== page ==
Nina Shapiro in the Seattle Weeklydiscusses issues of cultural disparity on Link light rail: is the train just “stuff white people like?” However, her article currently contains one big error — she suggests that riders of bus routes such as the #42 avoid Link because transfers from Link to the bus are not free. This is not true. Link tickets allow you to transfer to a bus for free. If #42 riders are avoiding Link for that reason, it is because of a misunderstanding of the fare system, and perhaps because Sound Transit/Metro haven’t yet done the best possible job of communicating how it works.
This weekend, our neighbors in the Central District are celebrating Juneteenth with a festival at Pratt Park (all weekend) and a parade Saturday afternoon! The Juneteenth Celebration Parade startes at 12:00 noon. The parade route begins at 25th Avenue and East Alder Street, and continues along East Alder, 23rd Avenue, East Yesler, and 20th Avenue South to Pratt Park where the parade ends. The parade will include a Kiddies’ Parade, a Dogs on Parade Fashion Show, and much more! Be aware that there will be street closures in the area around the parade route.
While we on Beacon Hill are still waiting for our own farmers’ market, the new Market on Wheels is opening this weekend for our neighbors in South Park. Annie Farber writes to tell us, “South Park residents will be selling a great variety of products ranging from food products and plant starts grown in the neighborhood (more local than any farmer’s market!) to tamales and enchiladas made fresh on site to art, clothing and jewelry they make. Come buy from local Seattle residents working to make an impact on their community through encouraging a local economy!” It’s from 10:00 am – 3:00 pm tomorrow and every third Saturday each month through September 19. The location is 14th Avenue South and South Cloverdale Street, in the Napoli’s Pizzeria parking lot.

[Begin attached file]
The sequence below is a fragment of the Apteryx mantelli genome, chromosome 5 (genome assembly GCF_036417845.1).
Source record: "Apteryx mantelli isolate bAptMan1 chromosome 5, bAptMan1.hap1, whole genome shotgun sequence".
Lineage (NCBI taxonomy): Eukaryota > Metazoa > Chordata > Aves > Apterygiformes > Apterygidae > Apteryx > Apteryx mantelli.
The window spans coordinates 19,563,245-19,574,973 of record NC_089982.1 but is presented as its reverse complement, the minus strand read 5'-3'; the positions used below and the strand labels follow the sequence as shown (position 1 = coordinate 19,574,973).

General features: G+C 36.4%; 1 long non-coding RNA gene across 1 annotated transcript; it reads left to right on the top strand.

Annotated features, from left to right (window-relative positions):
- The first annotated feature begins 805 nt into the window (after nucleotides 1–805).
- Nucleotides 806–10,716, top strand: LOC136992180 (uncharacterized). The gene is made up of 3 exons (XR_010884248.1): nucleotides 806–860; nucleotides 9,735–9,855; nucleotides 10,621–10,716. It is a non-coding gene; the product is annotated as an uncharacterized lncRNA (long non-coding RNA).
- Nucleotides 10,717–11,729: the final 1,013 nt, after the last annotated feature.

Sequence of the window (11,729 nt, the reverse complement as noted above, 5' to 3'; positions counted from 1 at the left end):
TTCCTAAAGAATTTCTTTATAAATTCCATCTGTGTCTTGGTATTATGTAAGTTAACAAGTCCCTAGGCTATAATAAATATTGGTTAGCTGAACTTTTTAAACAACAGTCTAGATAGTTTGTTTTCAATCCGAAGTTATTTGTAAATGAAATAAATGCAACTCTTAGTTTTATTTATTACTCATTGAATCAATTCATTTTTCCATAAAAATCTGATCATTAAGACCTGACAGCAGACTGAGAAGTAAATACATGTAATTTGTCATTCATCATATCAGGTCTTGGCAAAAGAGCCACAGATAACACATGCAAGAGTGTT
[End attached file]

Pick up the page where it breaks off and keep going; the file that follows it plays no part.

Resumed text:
A land use application has been completed for 4878 Beacon Avenue South, the Grown Folks Coffee site, “to allow a four story, 15 unit residential building above 2,970 sq. ft. of retail located at grade. Parking for 15 vehicles to be located within the structure. Existing structure to be demolished.” Comments may be submitted through July 1 at the site linked above. There have also been some land use decisions in the North Beacon area recently, including two parcel subdivisions in the Urban Village Overlay area: here and here.